Remittances projected to shrink 14 per cent by 2021
Remittances to Sub-Saharan Africa are projected to shrink by 9 per cent in 2020, and by 6 per cent in 2021.
The amount of money migrant workers send home is projected to decline 14 per cent by 2021 compared to the pre-COVID-19 levels in 2019, according to the latest estimates published in the new World Bank’s Migration and Development Brief.
Remittance flows to low and middle-income countries (LMICs) are projected to fall by 7 per cent, to $508 billion in 2020, followed by a further decline of 7.5 per cent, to $470 billion in 2021. According to the report, international migration is set to fall in 2020 for the first time in recent decades.
The foremost factors driving the decline in remittances include weak economic growth and employment levels in the host countries of the migrants, weak oil prices, and depreciation of the currencies of remittance-source countries against the US dollar – all related to the negative economic impacts of the COVID-19 pandemic.
The declines in 2020 and 2021 will affect all regions, with remittances projected to shrink in Sub-Saharan Africa by 9 per cent and 6 per cent, respectively.
Remittance flows to LMICs touched a record high of $548 billion in 2019, larger than foreign direct investment flows ($534 billion) and overseas development assistance (about $166 billion). The gap between remittance flows and FDI is expected to widen further as FDI is expected to decline more sharply.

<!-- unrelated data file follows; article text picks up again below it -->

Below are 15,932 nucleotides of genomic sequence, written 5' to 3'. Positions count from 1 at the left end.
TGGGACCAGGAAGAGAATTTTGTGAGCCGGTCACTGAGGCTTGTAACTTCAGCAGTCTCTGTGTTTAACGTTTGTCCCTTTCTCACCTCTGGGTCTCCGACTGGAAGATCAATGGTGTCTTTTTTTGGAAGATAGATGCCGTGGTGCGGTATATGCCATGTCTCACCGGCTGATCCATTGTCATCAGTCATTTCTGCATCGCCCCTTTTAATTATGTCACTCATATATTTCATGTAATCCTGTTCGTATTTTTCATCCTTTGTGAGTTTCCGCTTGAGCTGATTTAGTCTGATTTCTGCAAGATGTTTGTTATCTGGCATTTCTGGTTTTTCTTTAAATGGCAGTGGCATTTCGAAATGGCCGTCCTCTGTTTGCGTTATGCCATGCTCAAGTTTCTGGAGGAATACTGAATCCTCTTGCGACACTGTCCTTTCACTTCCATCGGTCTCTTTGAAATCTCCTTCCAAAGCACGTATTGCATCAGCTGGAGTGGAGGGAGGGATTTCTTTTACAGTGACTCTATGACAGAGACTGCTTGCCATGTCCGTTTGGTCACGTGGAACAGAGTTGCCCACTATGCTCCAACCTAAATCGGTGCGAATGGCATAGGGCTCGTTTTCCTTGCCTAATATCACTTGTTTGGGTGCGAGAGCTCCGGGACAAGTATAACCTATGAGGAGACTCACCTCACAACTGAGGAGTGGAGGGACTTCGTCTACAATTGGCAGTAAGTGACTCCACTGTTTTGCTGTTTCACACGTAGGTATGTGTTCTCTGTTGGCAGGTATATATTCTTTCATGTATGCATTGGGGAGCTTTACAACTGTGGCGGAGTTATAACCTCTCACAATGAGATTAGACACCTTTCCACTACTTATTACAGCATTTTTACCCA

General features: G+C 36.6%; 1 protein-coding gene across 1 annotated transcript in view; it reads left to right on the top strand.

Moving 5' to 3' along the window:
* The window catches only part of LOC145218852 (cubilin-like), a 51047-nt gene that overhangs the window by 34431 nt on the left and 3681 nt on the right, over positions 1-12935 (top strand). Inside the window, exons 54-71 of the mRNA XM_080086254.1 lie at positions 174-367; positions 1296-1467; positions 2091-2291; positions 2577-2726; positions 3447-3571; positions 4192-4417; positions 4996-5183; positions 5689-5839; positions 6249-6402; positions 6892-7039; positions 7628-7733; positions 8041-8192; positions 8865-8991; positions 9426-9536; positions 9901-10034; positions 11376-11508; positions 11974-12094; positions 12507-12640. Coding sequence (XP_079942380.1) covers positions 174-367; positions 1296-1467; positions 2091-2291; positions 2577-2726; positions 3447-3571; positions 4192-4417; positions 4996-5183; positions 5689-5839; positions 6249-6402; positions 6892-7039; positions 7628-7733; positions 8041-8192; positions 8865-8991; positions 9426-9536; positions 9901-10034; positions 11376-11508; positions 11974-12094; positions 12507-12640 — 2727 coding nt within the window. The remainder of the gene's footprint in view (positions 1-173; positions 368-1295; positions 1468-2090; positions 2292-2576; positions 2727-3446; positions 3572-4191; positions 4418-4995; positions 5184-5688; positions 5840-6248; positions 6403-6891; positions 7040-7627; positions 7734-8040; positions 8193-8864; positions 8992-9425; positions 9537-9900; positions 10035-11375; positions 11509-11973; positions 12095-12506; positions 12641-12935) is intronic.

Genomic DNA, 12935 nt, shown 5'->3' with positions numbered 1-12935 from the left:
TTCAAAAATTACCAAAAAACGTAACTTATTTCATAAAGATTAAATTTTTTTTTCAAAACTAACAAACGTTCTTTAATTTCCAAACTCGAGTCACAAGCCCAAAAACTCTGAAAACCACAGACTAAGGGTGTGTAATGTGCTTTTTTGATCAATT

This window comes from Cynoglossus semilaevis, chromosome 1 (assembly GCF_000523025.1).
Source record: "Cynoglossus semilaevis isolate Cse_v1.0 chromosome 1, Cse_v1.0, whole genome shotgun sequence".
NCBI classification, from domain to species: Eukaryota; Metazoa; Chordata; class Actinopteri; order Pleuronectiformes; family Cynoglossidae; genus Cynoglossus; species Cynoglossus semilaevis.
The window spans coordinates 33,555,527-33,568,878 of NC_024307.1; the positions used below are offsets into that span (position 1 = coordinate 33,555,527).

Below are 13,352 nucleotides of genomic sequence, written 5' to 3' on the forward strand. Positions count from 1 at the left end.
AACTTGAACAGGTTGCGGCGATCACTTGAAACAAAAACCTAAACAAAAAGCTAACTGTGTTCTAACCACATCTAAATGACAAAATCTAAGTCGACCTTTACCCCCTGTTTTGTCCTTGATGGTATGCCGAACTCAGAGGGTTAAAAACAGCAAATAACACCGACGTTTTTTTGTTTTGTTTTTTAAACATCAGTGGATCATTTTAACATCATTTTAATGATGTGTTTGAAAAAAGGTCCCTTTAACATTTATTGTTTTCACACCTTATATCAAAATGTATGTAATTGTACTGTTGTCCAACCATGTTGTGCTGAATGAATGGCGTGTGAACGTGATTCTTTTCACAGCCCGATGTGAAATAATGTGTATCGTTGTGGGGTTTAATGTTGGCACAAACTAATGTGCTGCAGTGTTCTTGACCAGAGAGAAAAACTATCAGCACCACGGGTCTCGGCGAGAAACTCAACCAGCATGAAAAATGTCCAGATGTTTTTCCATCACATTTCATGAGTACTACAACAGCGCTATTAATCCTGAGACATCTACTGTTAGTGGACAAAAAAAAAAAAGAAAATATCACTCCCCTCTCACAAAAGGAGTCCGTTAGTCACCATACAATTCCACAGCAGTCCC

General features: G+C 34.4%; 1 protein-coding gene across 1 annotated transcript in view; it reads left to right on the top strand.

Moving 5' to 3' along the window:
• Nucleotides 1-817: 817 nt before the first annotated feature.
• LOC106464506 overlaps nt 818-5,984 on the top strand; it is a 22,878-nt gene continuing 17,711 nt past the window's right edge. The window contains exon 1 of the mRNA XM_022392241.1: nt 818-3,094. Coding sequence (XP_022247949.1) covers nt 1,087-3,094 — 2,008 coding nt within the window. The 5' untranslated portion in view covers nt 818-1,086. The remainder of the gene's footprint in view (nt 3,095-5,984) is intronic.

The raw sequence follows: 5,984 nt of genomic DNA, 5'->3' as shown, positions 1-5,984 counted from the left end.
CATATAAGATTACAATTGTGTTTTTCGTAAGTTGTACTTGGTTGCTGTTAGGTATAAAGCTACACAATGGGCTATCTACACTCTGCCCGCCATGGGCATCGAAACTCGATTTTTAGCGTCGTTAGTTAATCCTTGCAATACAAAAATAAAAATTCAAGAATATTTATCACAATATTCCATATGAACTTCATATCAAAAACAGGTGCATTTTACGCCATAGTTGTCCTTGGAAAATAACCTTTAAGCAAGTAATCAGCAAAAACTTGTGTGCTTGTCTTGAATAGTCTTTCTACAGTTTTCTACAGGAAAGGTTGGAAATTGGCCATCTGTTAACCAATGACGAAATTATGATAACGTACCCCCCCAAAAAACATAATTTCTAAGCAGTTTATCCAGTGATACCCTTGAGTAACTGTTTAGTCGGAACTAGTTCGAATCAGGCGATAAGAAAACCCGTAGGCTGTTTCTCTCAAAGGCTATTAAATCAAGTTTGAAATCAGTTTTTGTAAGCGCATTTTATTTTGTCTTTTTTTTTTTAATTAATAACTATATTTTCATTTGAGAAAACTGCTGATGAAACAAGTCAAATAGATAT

“The impact of COVID-19 is pervasive when viewed through a migration lens as it affects migrants and their families who rely on remittances,” said Mamta Murthi, Vice President for Human Development and Chair of the Migration Steering Group of the World Bank. “The World Bank will continue working with partners and countries to keep the remittance lifeline flowing, and to help sustain human capital development.”
According to the World Bank, this year, for the first time in recent history, the stock of international migrants is likely to decline as new migration has slowed and return migration has increased. Return migration has been reported in all parts of the world following the lifting of national lockdowns which left many migrant workers stranded in host countries. Rising unemployment in the face of tighter visa restrictions on migrants and refugees is likely to result in a further increase in return migration.
In its Remittance Prices Worldwide Database, the World Bank says the global average cost of sending $200 was 6.8 percent in the third quarter of 2020, largely unchanged since the first quarter of 2019. This is more than double the Sustainable Development Goal target of 3 percent by 2030. The cost was the lowest in South Asia (5 per cent) and highest in Sub-Saharan Africa (8.5 per cent). Banks are the costliest channel for sending remittances, averaging 10.9 per cent, followed by post offices at 8.6 per cent, money transfer operators at 5.8 per cent, and mobile operators at 2.8 per cent.
“Despite being the cheapest, money transfer and mobile operators face increasing hurdles as banks close their accounts to reduce risk of non-compliance with anti-money laundering (AML) and combating terrorism financing (CFT) standards,” the World Bank said in a statement. “To keep these channels open, especially for lower-income migrants, AML/CFT rules could be temporarily simplified for small remittances. Further, strengthening mobile money regulations and identity systems will improve transparency of transactions. Facilitating digital remittances would require improving access to bank accounts for mobile remittance service providers as well as senders and recipients of remittances.”
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